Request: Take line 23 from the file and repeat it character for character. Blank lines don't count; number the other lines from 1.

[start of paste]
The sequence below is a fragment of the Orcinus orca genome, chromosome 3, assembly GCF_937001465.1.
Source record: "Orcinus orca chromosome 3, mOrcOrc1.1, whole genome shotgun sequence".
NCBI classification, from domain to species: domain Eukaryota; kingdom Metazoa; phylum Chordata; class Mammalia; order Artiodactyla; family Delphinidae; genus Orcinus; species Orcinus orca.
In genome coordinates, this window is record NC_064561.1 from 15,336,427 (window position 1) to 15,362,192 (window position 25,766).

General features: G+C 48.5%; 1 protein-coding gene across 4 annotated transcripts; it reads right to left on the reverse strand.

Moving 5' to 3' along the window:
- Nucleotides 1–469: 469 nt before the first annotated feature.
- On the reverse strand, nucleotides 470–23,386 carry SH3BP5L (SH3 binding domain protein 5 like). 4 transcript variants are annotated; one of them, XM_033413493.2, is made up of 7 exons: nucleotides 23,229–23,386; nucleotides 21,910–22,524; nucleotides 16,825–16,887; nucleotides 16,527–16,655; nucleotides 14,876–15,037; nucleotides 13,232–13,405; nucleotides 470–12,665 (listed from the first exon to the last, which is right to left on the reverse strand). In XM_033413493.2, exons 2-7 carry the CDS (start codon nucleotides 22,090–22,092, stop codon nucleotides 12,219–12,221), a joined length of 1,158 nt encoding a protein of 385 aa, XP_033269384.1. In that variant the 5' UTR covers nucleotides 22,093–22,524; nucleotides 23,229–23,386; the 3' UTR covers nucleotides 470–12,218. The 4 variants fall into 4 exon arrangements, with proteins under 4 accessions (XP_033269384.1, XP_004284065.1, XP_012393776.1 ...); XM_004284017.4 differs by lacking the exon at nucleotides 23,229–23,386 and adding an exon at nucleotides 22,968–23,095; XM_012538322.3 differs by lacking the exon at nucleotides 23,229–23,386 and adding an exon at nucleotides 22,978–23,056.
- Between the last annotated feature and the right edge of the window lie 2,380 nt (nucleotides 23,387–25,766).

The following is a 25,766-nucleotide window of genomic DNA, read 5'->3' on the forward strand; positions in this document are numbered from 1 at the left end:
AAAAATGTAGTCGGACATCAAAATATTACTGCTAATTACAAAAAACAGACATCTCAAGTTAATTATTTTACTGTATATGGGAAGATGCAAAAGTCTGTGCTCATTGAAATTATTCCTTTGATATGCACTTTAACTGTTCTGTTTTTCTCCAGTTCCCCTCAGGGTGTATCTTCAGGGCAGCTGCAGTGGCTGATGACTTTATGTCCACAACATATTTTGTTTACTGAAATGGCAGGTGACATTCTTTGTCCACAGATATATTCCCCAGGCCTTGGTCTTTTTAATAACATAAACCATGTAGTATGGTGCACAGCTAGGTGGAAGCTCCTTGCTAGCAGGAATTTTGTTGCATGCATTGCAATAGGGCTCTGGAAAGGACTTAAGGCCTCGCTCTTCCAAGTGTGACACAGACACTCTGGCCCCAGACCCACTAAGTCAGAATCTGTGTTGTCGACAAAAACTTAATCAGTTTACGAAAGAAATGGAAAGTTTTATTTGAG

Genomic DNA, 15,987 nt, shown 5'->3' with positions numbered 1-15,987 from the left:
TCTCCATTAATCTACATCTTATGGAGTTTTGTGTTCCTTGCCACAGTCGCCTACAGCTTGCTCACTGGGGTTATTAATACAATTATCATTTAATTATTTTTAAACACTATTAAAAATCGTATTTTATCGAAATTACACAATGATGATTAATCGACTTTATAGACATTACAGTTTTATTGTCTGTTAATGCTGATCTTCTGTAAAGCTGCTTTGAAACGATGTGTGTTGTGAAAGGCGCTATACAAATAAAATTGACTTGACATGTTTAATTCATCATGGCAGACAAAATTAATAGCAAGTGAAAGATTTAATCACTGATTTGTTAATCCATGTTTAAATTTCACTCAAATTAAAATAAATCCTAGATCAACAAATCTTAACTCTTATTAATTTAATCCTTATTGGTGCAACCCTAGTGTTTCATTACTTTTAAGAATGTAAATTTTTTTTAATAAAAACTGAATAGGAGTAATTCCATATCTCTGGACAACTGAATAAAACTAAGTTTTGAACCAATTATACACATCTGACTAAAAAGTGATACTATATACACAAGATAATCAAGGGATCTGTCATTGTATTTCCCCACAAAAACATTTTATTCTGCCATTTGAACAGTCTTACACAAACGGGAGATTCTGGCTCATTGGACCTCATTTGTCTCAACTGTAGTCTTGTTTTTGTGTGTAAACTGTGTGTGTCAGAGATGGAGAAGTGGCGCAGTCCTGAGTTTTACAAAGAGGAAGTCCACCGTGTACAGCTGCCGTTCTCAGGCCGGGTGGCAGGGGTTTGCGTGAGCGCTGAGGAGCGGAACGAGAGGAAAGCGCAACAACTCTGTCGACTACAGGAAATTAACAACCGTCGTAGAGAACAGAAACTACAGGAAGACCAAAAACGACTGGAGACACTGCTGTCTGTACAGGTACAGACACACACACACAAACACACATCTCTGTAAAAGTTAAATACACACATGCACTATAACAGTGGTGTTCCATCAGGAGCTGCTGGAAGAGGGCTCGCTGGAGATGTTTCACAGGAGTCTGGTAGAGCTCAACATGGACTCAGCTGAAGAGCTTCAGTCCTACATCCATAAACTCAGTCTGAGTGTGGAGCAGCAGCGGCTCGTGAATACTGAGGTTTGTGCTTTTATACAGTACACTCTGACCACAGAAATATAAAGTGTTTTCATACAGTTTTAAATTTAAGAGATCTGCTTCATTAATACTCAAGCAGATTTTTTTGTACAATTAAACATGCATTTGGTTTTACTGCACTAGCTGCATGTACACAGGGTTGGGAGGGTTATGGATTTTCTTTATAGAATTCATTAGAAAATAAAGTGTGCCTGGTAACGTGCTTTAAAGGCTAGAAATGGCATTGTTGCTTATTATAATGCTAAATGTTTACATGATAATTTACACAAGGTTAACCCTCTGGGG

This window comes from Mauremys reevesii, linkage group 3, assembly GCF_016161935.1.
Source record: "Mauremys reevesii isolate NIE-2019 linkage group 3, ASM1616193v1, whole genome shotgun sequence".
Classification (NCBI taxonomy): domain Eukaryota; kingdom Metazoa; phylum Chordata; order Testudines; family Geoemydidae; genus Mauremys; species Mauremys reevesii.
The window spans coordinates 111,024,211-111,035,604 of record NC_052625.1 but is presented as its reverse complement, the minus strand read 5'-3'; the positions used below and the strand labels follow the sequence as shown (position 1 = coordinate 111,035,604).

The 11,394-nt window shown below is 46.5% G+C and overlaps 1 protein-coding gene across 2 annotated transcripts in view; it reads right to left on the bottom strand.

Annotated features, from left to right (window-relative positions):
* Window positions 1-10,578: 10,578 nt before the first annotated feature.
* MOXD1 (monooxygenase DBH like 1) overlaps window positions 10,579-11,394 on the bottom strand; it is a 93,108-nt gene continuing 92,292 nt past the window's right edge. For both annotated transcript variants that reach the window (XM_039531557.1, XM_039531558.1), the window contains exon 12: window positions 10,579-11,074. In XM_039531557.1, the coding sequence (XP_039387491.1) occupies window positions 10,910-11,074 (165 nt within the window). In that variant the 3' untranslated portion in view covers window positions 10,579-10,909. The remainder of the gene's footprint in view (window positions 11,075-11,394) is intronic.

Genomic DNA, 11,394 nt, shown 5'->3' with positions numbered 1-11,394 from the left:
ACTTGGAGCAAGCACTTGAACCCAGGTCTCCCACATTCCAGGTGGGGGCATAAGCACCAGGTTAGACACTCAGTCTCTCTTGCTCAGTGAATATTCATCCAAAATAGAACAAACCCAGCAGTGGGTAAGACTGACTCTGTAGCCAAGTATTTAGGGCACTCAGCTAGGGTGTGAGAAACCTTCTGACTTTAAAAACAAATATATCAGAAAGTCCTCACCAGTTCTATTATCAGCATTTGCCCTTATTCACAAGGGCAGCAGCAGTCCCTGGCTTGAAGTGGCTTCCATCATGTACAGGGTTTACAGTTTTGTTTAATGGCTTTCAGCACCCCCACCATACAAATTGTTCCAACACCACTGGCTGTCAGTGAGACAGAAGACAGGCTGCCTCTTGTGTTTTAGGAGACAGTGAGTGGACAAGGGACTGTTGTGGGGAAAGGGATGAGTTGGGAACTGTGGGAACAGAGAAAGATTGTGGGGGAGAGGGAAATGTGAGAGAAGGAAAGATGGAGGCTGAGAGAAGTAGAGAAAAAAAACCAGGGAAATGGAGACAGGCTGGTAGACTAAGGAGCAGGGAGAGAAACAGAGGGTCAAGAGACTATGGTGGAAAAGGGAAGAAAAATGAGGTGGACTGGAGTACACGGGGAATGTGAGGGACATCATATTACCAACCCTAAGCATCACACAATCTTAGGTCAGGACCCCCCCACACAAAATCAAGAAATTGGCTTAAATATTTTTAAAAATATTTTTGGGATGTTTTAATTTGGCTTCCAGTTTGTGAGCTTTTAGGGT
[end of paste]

ACTTGGAGCAAGCACTTGAACCCAGGTCTCCCACATTCCAGGTGGGGGCATAAGCACCAGGTTAGACACTCAGTCTCTCTTGCTCAGTGAATATTCATCCAAAATAGAACAAACCCAGCAGTGGGTAAGACTGACTCTGTAGCCAAGTATTTAGGGCACTCAGCTAGGGTGTGAGAAACCTTCTGACTTTAAAAACAAATATATCAGAAAGTCCTCACCAGTTCTATTATCAGCATTTGCCCTTATTCACAAGGGCAGCAGCAGTCCCTGGCTTGAAGTGGCTTCCATCATGTACAGGGTTTACAGTTTTGTTTAATGGCTTTCAGCACCCCCACCATACAAATTGTTCCAACACCACTGGCTGTCAGTGAGACAGAAGACAGGCTGCCTCTTGTGTTTTAGGAGACAGTGAGTGGACAAGGGACTGTTGTGGGGAAAGGGATGAGTTGGGAACTGTGGGAACAGAGAAAGATTGTGGGGGAGAGGGAAATGTGAGAGAAGGAAAGATGGAGGCTGAGAGAAGTAGAGAAAAAAAACCAGGGAAATGGAGACAGGCTGGTAGACTAAGGAGCAGGGAGAGAAACAGAGGGTCAAGAGACTATGGTGGAAAAGGGAAGAAAAATGAGGTGGACTGGAGTACACGGGGAATGTGAGGGACATCATATTACCAACCCTAAGCATCACACAATCTTAGGTCAGGACCCCCCCACACAAAATCAAGAAATTGGCTTAAATATTTTTAAAAATATTTTTGGGATGTTTTAATTTGGCTTCCAGTTTGTGAGCTTTTAGGGT